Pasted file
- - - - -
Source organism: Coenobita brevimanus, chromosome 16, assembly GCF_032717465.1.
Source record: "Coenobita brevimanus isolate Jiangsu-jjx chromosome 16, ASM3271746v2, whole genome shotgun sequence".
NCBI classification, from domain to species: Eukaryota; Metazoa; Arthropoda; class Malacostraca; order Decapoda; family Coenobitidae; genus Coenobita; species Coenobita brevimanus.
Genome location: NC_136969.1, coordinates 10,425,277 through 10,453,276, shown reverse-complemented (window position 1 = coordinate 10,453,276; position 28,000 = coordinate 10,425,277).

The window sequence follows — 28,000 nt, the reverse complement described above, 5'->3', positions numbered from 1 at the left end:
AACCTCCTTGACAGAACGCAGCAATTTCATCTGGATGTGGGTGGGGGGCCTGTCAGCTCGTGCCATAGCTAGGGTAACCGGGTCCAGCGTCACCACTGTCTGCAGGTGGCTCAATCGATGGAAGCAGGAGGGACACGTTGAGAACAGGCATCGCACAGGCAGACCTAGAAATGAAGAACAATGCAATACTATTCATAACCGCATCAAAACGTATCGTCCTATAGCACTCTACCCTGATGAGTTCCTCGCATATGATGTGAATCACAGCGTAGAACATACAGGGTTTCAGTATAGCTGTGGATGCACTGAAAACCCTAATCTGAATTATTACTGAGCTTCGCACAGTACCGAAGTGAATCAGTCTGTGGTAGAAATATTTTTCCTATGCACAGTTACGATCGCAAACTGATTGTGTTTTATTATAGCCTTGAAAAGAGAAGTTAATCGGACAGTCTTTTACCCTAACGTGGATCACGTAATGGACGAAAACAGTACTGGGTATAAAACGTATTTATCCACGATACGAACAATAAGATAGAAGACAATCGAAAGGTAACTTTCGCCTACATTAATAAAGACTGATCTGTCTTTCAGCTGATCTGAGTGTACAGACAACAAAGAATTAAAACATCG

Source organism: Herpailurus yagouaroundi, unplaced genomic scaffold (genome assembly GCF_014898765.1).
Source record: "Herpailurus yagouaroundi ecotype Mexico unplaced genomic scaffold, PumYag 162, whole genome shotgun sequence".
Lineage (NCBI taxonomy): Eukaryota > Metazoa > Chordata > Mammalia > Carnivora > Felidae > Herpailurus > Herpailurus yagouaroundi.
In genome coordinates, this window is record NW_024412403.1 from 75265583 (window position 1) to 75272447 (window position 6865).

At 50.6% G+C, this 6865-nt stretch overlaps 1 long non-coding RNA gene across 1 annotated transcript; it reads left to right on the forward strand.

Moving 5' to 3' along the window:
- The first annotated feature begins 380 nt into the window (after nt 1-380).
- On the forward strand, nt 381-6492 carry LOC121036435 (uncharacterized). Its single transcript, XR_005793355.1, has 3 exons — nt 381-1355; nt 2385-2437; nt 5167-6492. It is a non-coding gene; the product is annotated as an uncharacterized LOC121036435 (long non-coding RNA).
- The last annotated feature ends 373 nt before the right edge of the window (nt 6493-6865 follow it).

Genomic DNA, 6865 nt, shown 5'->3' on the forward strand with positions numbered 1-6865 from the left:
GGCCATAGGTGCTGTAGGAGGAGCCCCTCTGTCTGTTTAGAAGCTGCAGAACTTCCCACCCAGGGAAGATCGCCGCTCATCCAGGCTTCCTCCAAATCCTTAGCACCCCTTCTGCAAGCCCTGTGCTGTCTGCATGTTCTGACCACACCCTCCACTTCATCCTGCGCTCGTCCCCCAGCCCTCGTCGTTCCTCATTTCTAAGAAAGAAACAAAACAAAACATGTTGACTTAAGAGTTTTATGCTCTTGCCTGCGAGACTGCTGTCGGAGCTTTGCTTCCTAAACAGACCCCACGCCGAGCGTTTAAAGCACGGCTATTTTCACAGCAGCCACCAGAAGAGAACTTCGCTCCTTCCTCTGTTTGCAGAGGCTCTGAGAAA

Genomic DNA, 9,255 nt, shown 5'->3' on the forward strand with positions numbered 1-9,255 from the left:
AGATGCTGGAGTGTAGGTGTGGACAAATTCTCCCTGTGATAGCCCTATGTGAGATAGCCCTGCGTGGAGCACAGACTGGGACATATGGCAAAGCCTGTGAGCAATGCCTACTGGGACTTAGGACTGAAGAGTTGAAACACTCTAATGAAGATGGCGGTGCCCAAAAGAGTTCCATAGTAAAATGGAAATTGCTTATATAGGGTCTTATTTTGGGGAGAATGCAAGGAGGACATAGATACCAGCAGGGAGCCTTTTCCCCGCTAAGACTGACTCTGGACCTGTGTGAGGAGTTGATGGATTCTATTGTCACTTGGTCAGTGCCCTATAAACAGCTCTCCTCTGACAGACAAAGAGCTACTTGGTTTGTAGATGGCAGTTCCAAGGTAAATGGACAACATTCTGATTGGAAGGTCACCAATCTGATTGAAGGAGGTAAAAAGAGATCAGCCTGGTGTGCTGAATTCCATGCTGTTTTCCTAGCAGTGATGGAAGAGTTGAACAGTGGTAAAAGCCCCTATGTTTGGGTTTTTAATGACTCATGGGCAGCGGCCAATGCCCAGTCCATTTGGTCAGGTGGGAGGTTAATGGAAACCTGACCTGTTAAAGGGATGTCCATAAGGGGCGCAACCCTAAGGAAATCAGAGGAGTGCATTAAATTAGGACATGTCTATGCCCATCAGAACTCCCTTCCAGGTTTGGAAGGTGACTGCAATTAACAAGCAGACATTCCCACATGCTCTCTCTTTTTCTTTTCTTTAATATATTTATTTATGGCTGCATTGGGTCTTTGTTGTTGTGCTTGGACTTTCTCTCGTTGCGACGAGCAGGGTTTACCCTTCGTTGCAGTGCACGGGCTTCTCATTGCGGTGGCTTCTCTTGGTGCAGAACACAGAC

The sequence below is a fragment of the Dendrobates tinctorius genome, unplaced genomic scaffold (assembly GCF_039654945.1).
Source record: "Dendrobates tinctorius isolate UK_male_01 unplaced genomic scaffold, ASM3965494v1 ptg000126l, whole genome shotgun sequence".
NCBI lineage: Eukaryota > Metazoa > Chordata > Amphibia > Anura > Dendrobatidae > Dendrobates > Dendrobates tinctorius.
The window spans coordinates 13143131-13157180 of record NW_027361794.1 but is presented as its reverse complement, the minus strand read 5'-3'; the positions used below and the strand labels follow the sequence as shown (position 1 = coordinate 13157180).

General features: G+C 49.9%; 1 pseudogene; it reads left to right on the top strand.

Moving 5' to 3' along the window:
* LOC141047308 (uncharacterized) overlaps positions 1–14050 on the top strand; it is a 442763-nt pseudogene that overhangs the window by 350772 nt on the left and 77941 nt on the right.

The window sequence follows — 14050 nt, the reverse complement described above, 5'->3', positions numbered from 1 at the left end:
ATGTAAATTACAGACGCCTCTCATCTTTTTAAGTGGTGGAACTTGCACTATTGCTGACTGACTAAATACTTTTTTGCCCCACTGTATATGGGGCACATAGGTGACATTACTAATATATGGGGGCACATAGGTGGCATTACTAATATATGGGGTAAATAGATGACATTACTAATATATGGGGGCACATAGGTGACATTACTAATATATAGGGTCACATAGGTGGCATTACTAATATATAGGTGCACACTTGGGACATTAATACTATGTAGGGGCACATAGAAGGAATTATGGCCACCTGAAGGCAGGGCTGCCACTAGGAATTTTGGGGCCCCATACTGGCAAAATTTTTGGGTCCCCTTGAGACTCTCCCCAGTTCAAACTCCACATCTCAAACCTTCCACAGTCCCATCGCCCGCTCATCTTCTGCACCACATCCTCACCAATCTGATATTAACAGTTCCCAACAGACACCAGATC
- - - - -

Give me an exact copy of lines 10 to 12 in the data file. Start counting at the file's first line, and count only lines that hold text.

In genome coordinates, this window is record NW_024412403.1 from 75265583 (window position 1) to 75272447 (window position 6865).

At 50.6% G+C, this 6865-nt stretch overlaps 1 long non-coding RNA gene across 1 annotated transcript; it reads left to right on the forward strand.

Moving 5' to 3' along the window: